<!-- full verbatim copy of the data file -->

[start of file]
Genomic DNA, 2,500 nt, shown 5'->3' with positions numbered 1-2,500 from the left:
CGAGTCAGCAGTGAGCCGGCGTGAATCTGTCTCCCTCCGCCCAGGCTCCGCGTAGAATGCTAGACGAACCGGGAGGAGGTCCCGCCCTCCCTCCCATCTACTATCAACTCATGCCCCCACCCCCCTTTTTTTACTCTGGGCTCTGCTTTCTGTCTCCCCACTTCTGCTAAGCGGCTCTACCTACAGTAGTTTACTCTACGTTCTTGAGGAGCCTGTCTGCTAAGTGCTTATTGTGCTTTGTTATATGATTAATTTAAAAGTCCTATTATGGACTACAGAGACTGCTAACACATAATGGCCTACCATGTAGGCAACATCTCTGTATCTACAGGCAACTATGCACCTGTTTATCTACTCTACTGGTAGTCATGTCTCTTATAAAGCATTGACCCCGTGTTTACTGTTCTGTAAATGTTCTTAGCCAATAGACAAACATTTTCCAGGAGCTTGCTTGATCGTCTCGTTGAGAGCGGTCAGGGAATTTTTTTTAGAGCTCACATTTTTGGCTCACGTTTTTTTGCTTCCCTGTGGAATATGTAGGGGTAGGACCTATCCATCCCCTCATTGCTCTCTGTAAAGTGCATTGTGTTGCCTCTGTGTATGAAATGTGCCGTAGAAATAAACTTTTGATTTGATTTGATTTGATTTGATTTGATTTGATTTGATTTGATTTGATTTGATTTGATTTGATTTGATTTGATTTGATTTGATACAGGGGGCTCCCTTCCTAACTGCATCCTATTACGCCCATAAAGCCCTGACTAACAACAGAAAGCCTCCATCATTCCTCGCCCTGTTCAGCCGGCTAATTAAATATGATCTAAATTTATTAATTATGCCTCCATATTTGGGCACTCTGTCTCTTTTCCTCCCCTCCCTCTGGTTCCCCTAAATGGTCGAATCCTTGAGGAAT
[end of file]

Genomic DNA, 2,500 nt, shown 5'->3' with positions numbered 1-2,500 from the left:
CGAGTCAGCAGTGAGCCGGCGTGAATCTGTCTCCCTCCGCCCAGGCTCCGCGTAGAATGCTAGACGAACCGGGAGGAGGTCCCGCCCTCCCTCCCATCTACTATCAACTCATGCCCCCACCCCCCTTTTTTTACTCTGGGCTCTGCTTTCTGTCTCCCCACTTCTGCTAAGCGGCTCTACCTACAGTAGTTTACTCTACGTTCTTGAGGAGCCTGTCTGCTAAGTGCTTATTGTGCTTTGTTATATGATTAATTTAAAAGTCCTATTATGGACTACAGAGACTGCTAACACATAATGGCCTACCATGTAGGCAACATCTCTGTATCTACAGGCAACTATGCACCTGTTTATCTACTCTACTGGTAGTCATGTCTCTTATAAAGCATTGACCCCGTGTTTACTGTTCTGTAAATGTTCTTAGCCAATAGACAAACATTTTCCAGGAGCTTGCTTGATCGTCTCGTTGAGAGCGGTCAGGGAATTTTTTTTAGAGCTCACATTTTTGGCTCACGTTTTTTTGCTTCCCTGTGGAATATGTAGGGGTAGGACCTATCCATCCCCTCATTGCTCTCTGTAAAGTGCATTGTGTTGCCTCTGTGTATGAAATGTGCCGTAGAAATAAACTTTTGATTTGATTTGATTTGATTTGATTTGATTTGATTTGATTTGATTTGATTTGATTTGATTTGATTTGATTTGATTTGATTTGATACAGGGGGCTCCCTTCCTAACTGCATCCTATTACGCCCATAAAGCCCTGACTAACAACAGAAAGCCTCCATCATTCCTCGCCCTGTTCAGCCGGCTAATTAAATATGATCTAAATTTATTAATTATGCCTCCATATTTGGGCACTCTGTCTCTTTTCCTCCCCTCCCTCTGGTTCCCCTAAATGGTCGAATCCTTGAGGAAT